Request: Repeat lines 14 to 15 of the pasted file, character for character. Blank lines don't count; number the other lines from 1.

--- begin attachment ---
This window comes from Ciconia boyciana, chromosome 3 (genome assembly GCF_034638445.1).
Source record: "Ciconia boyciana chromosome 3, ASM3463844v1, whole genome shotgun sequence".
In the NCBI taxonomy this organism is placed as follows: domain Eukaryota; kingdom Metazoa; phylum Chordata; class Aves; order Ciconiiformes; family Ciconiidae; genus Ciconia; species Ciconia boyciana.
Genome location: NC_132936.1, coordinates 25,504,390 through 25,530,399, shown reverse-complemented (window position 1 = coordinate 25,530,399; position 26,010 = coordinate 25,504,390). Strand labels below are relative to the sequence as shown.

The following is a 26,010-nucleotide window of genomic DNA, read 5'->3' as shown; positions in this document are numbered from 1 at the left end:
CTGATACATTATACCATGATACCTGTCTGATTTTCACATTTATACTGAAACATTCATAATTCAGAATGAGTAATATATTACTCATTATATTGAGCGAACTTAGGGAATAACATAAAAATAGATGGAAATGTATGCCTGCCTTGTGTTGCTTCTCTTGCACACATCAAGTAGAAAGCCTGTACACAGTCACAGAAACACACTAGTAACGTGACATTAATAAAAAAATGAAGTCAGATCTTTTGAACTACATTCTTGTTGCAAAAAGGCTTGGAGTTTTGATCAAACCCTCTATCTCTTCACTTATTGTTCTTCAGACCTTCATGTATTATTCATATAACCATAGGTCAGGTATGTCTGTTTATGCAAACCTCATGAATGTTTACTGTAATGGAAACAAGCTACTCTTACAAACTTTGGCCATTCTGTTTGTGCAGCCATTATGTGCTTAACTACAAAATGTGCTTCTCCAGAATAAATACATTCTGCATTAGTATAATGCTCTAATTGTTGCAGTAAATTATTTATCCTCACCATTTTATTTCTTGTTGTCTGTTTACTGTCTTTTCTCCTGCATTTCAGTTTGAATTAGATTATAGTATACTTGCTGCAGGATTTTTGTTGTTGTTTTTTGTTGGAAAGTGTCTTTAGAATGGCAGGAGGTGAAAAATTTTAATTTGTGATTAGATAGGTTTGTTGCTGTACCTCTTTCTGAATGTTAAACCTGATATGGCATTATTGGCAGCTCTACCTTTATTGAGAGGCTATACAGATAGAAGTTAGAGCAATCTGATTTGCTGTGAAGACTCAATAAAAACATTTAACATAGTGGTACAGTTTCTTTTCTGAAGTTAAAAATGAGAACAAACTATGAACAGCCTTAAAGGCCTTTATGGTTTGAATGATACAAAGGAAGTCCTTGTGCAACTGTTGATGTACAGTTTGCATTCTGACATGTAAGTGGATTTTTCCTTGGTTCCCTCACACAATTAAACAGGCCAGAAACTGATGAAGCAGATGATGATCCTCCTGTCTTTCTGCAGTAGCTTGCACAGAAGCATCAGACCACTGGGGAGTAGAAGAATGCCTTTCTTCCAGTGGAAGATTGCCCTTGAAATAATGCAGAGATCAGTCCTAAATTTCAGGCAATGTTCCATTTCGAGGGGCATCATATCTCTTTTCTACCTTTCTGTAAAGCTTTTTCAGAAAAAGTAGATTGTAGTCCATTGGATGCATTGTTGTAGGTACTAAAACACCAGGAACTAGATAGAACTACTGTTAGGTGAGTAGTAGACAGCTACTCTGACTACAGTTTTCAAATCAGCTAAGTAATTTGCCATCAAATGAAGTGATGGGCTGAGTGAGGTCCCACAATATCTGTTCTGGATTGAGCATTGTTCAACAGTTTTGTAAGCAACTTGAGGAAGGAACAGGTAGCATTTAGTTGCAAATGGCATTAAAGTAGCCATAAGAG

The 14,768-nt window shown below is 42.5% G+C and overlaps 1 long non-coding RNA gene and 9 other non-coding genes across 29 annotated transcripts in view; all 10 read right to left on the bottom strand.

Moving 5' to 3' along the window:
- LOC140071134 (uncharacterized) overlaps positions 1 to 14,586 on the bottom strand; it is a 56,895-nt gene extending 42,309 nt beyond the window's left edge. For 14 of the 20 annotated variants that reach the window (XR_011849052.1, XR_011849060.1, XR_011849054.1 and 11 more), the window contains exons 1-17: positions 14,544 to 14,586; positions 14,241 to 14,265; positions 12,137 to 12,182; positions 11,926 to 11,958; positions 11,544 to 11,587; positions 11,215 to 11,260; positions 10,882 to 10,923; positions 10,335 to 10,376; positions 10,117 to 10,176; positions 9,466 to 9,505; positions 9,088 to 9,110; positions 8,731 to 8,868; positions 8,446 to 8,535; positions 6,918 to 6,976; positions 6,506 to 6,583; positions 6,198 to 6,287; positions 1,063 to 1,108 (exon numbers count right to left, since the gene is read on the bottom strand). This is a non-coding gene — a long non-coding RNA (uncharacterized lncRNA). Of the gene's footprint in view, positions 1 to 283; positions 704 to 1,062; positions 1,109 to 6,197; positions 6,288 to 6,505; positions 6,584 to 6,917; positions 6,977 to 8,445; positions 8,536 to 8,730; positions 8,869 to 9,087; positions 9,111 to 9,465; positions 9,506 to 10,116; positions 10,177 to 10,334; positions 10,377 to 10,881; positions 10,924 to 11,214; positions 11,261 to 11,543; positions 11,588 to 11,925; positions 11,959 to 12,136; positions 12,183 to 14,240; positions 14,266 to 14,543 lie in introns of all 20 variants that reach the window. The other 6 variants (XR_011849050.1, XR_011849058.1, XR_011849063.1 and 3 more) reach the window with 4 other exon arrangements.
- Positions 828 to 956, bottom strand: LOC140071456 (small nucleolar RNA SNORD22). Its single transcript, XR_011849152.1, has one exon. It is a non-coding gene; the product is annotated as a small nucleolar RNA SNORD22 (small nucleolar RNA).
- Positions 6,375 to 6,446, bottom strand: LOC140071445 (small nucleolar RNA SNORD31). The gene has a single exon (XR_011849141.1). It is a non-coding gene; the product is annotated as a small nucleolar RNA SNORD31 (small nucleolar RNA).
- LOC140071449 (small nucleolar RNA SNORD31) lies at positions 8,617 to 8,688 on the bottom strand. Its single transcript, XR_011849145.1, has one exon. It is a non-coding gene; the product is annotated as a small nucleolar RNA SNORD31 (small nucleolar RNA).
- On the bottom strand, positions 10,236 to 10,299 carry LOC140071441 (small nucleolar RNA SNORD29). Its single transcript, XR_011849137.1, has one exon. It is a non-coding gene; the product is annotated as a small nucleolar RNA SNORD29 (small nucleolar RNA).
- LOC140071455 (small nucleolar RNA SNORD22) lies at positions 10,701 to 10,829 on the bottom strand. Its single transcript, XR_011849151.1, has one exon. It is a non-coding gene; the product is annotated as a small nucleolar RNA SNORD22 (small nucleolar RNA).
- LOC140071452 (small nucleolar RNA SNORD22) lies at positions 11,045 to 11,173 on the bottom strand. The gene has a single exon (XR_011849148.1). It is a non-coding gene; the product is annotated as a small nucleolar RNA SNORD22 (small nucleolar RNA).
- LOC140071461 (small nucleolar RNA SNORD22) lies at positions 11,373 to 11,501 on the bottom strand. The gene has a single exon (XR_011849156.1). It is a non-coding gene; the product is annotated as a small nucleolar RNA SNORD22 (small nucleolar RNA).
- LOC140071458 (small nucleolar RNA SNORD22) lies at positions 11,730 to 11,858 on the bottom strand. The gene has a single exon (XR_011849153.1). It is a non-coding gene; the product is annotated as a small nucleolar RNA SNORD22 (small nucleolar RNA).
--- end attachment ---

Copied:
- LOC140071455 (small nucleolar RNA SNORD22) lies at positions 10,701 to 10,829 on the bottom strand. Its single transcript, XR_011849151.1, has one exon. It is a non-coding gene; the product is annotated as a small nucleolar RNA SNORD22 (small nucleolar RNA).
- LOC140071452 (small nucleolar RNA SNORD22) lies at positions 11,045 to 11,173 on the bottom strand. The gene has a single exon (XR_011849148.1). It is a non-coding gene; the product is annotated as a small nucleolar RNA SNORD22 (small nucleolar RNA).